Travel Guides Crafted by Experienced Archaeologists & Historians

Art, History & Archaeology Sites & Museums

One of the Prairie Provinces in Canada’s inner heartland, Saskatchewan split from the Northwest Territories to join the union in 1905. Historically inhabited by indigenous peoples like the Cree and Assiniboine, the area that became Saskatchewan came under the control of the Hudson’s Bay Company from the late 17th century, when fur trapping became key to its economy. The mixing of indigenous and European peoples resulted in the emergence of a distinct Métis population in the Prairies during the 18th century. In 1869, the British crown asserted its ownership of the area, facilitating its integration into Canada’s Northwest Territories. In 1944, the Cooperative Commonwealth Federation took over the provincial administration, forming what has often been labelled the first social-democratic government in North America.

Archaeology & History Sites in Saskatchewan

Batoche National Historic Site

Located on the banks of the South Saskatchewan River, the Batoche National Historic Site marks the former location of a settlement of the Métis people, an ethnic group of both Indigenous and French heritage. It was here that the Battle of Batoche took place in 1885, part of the broader North-West Rebellion in which Métis communities clashed with the Canadian government. Today, visitors can explore a number of reconstructed buildings and interact with costumed re-enactors, as well as peruse the displays of various artefacts in the Batoche interpretive centre.

Fort Carlton

Located on the North Saskatchewan River, Fort Carlton was used by the Hudson Bay Company between 1795 and 1885, over the course of which it was rebuilt twice. The fort was ultimately destroyed amid the North-West Rebellion, a violent clash between the Canadian government and Metis communities. In 1976 the government classified Fort Carlton as a National Historic Site. Today, much of the site has been reconstructed, including stores, the clerks quarters, and the teepee encampment, allowing visitors a better appreciation of 19th century life.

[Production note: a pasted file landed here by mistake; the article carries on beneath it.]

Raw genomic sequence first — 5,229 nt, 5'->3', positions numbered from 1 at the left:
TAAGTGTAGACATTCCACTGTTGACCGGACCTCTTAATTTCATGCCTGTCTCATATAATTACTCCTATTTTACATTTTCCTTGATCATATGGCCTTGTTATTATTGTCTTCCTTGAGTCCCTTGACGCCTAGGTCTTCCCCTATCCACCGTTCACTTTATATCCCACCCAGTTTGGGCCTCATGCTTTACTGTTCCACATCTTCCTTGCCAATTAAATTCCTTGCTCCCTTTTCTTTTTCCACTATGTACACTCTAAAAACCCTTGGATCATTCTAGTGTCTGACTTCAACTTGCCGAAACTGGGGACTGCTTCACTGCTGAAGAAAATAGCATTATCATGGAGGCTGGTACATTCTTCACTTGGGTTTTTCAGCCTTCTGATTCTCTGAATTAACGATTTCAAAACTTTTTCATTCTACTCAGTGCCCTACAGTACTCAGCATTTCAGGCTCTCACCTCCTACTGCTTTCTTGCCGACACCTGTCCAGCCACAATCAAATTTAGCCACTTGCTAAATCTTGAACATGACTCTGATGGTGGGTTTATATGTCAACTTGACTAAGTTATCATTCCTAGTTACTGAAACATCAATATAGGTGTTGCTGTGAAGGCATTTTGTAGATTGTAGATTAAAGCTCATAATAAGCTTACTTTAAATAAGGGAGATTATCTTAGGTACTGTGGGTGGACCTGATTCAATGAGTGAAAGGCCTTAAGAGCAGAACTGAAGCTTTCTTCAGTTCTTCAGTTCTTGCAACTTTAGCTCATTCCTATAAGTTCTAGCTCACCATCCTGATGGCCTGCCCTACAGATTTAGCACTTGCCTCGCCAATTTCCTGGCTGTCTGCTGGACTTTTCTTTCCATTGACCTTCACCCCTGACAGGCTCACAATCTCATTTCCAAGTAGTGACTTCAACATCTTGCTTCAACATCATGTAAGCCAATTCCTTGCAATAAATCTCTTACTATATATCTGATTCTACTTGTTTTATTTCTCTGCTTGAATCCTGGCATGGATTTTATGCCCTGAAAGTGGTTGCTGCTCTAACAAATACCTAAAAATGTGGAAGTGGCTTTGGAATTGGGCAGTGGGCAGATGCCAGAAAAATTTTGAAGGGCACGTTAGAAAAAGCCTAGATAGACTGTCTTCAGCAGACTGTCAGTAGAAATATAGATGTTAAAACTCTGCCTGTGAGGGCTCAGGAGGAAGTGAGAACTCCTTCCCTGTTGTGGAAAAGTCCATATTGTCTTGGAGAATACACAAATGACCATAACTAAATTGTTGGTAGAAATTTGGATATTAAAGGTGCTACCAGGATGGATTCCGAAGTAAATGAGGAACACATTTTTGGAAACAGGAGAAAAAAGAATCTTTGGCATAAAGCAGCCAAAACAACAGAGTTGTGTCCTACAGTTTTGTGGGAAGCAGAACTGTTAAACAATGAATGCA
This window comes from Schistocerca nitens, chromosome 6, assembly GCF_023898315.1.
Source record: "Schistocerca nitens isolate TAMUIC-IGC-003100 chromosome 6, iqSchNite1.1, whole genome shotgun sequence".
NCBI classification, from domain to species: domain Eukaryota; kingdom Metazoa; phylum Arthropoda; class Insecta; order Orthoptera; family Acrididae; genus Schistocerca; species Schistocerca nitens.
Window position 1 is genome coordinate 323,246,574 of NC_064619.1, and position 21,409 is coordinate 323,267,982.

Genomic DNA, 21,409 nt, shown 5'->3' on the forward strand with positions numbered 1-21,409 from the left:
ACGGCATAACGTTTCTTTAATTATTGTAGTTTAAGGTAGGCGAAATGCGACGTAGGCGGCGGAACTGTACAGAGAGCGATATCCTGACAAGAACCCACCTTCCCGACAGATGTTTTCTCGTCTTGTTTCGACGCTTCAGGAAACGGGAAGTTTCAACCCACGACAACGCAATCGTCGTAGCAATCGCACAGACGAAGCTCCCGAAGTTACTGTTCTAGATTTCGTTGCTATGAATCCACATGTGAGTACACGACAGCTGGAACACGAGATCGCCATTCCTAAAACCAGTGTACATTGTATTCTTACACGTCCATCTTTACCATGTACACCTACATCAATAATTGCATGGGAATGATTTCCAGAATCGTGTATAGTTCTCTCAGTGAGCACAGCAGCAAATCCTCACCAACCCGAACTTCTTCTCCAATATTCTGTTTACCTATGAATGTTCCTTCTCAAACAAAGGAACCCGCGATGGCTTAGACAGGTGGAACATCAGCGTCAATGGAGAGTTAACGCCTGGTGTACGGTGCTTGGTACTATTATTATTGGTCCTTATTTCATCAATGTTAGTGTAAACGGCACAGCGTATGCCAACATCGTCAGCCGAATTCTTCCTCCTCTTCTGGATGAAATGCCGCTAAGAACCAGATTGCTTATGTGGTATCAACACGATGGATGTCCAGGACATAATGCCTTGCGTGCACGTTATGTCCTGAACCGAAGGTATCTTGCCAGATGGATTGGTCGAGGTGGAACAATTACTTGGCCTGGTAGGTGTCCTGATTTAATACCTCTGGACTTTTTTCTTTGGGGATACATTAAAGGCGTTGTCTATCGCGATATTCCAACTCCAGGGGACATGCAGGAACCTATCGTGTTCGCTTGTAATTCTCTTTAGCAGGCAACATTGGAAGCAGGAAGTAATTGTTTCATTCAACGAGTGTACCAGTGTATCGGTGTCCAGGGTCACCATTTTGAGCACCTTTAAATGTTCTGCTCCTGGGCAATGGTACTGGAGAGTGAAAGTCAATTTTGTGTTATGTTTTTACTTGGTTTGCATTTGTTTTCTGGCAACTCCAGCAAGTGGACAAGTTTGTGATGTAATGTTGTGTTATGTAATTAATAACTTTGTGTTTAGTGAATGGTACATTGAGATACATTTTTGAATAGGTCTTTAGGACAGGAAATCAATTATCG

Museums & Art Galleries in Saskatchewan

Royal Saskatchewan Museum

The Royal Saskatchewan Museum is spread across two locations. That at Regina, the museum’s original base, was launched in 1906, making it the province’s oldest museum. It moved to its current premises in the 1950s and adopted the ‘Royal’ appellation in the 1990s. As well as featuring dioramas and other displays focusing on Saskatchewan’s First Nations communities, it also includes a collection of material exploring the region’s natural history and palaeontology, including a fossil display on mosasaurs and the world’s largest tyrannosaurus rex skeleton – a dinosaur that has been nicknamed ‘Scotty’.

Ukrainian Museum of Canada

Established by the Ukrainian Women’s Association of Canada, the Ukrainian Museum of Canada in Saskatoon delves into the rich heritage of the Ukrainian migrant community who settled in this area of southern Canada during the late 19th and early 20th centuries. Among its collection is a rich array of traditional costumes, painted eggs, and photographs. Temporary exhibits of Ukrainian art supplement the permanent display collection, while a library is available to researchers. A great place to learn more about the contribution of Ukrainian Canadians to the development of modern Canada.